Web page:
As far as styli go, the point is rather nice. The bright yellow tip is highly visible, and it glides smoothly across the screen. Don't buy the Quattro-Pen Data for the highlighter, though. It's not what most people normally think of as a highlighter. It's a fluorescent orange ballpoint, and it tends to skip and blob. When that runs out, I'll replace it with a red Lamy M21 refill.
The only drawback to this product, other than the price, is that Rotring has no plans to sell the stylus separately. This means that you can't go to your local big-box office store, buy a less-expensive Rotring Quattro model and replace one of the pen points with the stylus. If you break the stylus, you'll have to send the pen in for warranty service.
Cross keeps me from getting cross
Of all the styli I own, the Cross is the one I turn to for really heavy-duty notetaking. I bought my titanium Townsend model, shown in Figure C, in a moment of weakness when Egghead closed its retail stores and sold in-stock PalmPilot accessories for ridiculously low prices.FIGURE C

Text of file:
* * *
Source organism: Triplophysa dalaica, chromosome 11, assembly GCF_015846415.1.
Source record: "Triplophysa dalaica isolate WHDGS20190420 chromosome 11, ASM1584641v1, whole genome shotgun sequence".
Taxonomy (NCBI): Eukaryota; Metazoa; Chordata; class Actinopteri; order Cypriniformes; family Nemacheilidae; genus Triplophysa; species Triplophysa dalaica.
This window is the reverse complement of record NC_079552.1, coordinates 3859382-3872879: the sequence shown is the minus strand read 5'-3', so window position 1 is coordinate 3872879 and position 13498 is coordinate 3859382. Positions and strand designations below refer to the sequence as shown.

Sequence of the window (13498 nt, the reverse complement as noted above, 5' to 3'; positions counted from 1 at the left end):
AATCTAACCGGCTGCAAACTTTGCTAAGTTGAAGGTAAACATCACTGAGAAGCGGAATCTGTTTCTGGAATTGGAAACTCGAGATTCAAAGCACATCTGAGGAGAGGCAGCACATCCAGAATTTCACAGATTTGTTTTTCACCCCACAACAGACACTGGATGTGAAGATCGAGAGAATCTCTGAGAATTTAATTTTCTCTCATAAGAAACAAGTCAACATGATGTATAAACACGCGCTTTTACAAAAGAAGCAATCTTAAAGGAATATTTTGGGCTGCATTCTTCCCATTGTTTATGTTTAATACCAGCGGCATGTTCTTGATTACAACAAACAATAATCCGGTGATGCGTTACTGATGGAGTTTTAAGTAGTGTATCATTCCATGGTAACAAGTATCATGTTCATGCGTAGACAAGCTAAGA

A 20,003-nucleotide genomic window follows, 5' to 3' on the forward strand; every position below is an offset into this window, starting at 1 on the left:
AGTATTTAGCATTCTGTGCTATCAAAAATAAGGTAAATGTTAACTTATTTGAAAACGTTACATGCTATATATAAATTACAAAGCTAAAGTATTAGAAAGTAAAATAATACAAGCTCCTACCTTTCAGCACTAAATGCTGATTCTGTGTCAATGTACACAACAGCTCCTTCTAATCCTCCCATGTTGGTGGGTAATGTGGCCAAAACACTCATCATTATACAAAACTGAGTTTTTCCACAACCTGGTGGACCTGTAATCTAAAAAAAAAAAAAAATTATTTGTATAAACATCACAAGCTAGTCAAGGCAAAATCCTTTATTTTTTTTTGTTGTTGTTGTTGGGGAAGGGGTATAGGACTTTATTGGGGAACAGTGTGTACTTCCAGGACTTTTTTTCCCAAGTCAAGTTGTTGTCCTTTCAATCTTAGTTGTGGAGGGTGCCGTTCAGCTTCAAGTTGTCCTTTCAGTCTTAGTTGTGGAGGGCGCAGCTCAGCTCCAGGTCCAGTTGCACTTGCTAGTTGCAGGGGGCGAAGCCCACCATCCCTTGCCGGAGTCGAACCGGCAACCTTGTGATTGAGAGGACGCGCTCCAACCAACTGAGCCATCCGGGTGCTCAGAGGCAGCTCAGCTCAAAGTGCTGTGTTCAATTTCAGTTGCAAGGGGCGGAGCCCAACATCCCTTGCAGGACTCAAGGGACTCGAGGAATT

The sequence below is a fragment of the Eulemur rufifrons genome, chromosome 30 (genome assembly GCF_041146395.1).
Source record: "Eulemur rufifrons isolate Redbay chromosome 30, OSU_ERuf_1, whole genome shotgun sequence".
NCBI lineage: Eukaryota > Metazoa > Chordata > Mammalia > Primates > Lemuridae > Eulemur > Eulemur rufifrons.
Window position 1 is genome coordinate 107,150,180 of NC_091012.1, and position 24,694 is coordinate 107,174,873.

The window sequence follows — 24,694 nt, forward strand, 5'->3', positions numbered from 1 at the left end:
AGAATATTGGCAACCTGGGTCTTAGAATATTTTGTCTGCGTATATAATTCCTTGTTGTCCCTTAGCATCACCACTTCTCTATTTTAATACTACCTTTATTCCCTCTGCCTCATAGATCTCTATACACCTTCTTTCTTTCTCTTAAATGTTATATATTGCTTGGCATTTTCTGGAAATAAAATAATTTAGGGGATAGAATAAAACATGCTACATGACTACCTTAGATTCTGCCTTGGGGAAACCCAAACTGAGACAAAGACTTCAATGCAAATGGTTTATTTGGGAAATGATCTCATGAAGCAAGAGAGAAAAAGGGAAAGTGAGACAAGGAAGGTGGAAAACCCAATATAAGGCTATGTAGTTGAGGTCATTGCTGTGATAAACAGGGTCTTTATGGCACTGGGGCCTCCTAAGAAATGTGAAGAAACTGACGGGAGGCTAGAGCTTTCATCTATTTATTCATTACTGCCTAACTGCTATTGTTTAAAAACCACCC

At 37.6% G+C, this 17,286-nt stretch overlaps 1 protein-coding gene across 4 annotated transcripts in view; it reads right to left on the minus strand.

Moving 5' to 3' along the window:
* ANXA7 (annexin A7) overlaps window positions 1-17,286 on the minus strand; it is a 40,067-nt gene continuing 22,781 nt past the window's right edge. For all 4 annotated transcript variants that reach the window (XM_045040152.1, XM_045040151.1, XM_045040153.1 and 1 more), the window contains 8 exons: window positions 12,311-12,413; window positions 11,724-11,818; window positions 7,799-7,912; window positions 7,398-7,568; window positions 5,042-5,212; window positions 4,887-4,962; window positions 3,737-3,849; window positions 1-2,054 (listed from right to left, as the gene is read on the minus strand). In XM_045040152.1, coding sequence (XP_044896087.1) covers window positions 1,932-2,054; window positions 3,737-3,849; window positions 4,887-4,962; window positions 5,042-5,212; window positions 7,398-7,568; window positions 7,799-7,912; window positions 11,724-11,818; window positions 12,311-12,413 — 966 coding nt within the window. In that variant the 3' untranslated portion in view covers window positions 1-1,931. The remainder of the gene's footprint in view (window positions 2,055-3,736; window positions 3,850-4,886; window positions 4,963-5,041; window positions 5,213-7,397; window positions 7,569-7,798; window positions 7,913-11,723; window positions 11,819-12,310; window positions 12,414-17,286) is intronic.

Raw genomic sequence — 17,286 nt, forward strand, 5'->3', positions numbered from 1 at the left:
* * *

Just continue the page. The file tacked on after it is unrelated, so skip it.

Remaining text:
Go to town with this Cross titanium Townsend stylus.
It's almost eerie how much using the Digital Writer on a PalmPilot's screen feels like pen on paper. The rubbery polymer tip has a nice, cushioned action that makes it ideal for long writing sessions. Undoubtedly, one of the best features is its price. If you already have a Cross pen, you can upgrade it to a Digital Writer for $5. Call 1-800-AT-CROSS to order the Digital Writer refill.
Styli will always be a matter of personal preference, based on individual needs, aesthetics, and PalmPilot usage patterns. Even so, I find it hard to pick just one! No matter which stylus you choose, always practice safe screening and prevent scratches by using some kind of screen protector.
Claire Pieterek is a LAN/WAN designer at Whittman-Hart, Inc. in Denver. She has been a PalmPilot fanatic since buying a Pilot 5000 in May 1996. Claire can be reached via email at email@example.com, or on the PalmPower PowerBoards.